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The Design of UWB Bandpass Filter-Combined Ultra-Wide Band

Antenna
Jung N. Lee, Jin H. Yoo, Ji H. Kim, Jong K. Park and Jin S. Kim
Department of Radio Wave Engineering, Hanbat National University, Korea
We have proposed a compact filter-combined ultra-wide band antenna for the use of DS-UWB low band or MB-OFDM lower three
bands (3.1-5.2 GHz). The designed antenna has a microstrip-fed trapezoidal radiating patch, UWB band pass filter using the
dumbbell-shaped DGS (defected ground structure) and IDC (interdigital capacitor), two steps for impedance matching, and microstrip
feeding. Three kinds of prototypes (trapezoidal UWB antenna, UWB band pass filter, and the compact filter-combined ultra wideband
antenna) are fabricated and measured. The designed antenna has the figure-of-eight radiation pattern, wide bandwidth, and negligible
dispersion over the operating frequency band. Details of the proposed antenna design and the simulated and measured results are
presented and discussed.
Key word UWB antenna, DS-UWB, MB-OFDM, UWB band pass filter, DGS, IDC, dispersion, group delay, path loss

I. INTRODUCTION

ltra Wideband (UWB) is short distance radio


communication technology that can do high speed
communication with the speed more than 100 Mbps in 3
10 GHz frequency band. UWB enables wireless connectivity
with consistent high data rates across multiple devices and
PCs within the digital home and the office [1]. The UWB
systems can be divided into two categories: direct sequence
UWB (DS-UWB) and multiband orthogonal frequency
division multiplexing (MB-OFDM). The DS-UWB proposal
foresees two different carrier frequencies at 4.104 (low band:
3.1 to 5.15 GHz) and 8.208 GHz (high band: 5.825 to 10.6
GHz). Especially, DS-UWB using low band has been
developed as its first generation devices. By the MB-OFDM
format in 802.15.3a, the interval between 3.1 and 10.6 GHz is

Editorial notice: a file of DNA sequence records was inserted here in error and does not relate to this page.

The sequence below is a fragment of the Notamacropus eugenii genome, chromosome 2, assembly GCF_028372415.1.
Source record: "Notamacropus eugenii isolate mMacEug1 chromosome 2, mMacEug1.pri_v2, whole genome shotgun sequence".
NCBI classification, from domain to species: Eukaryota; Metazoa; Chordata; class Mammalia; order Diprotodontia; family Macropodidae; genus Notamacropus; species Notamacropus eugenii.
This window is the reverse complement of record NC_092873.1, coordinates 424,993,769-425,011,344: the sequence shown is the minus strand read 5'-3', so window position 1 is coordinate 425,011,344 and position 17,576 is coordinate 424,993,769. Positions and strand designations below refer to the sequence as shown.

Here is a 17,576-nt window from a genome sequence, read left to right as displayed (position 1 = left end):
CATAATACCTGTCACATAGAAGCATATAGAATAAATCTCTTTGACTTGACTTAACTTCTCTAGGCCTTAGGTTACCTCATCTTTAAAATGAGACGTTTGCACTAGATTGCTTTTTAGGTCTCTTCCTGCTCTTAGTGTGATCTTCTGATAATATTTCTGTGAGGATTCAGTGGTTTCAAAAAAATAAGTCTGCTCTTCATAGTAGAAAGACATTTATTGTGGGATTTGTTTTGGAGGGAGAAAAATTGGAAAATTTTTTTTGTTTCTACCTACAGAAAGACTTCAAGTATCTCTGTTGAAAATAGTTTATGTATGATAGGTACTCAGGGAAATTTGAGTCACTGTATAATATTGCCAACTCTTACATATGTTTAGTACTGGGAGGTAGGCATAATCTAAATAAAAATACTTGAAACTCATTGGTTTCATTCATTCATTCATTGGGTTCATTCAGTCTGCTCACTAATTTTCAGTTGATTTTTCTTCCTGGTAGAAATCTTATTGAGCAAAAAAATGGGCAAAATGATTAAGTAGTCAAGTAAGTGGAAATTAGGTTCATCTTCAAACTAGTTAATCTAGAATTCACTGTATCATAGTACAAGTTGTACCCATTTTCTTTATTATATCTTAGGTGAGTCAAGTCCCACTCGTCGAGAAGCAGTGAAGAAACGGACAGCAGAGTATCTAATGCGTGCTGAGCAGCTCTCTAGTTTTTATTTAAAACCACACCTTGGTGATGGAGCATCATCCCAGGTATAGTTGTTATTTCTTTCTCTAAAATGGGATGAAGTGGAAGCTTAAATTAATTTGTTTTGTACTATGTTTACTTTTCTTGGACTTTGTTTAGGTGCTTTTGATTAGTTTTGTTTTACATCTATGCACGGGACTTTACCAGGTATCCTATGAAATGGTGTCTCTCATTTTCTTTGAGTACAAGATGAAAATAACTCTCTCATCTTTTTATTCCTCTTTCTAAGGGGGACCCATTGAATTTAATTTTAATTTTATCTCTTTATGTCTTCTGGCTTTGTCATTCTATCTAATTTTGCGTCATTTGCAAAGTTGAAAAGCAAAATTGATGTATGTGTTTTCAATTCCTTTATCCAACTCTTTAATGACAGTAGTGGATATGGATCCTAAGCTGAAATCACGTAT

divided into 14 sub-intervals. Each sub-interval corresponds to
one band of the MB-OFDM, with the bandwidth of 528 MHz
[2, 3]. The MB-OFDM transceiver uses the low three bands
(centered at 3432, 3960, and 4488 MHz) as a mandatory
mode.
In UWB communications, in addition to achieving a good
return loss and radiation efficiency, the ultra wideband
antenna should be non-dispersive or dispersive in an
acceptable range. UWB antennas are the particularly
challenging aspect of UWB technology. The UWB antenna
requires an omni-directional, ultra-wideband, small size for
mobility, gain flatness and phase linearity for no distortion of
signal, and low-cost for manufacturing. Recently, many
researchers have developed UWB antennas operating in the
full UWB frequency band such as UWB patch antenna, planar
diamond antenna, L-shaped metal-plate monopole antenna,
bowtie antenna, fractal dipole, Vivaldi antenna, and monopole
antenna [4-8]. A narrow band pass filter is integrated with the
patch antenna to serve as a transition between the CPW feed
and a microstrip patch antenna and also to cut the higher order
patch resonances [9].
In this paper, we will focus on the design of a compact
filter-combined ultra wideband antenna operating in the
frequency range of 3.1 to 5.2 GHz (DS-UWB low band or
MB-OFDM lower three bands). The designed compact filtercombined ultra wideband antenna has a microstrip-fed

978-1-4244-1722-3/08/$25.00 2008 IEEE.

trapezoidal radiating patch, UWB band pass filter using the


dumbbell-shaped DGS (defected ground structure) and IDC
(interdigital capacitor), two steps for impedance matching, and
microstrip feeding. The design procedure is as follows. First,
we have designed a microstrip-fed trapezoidal UWB antenna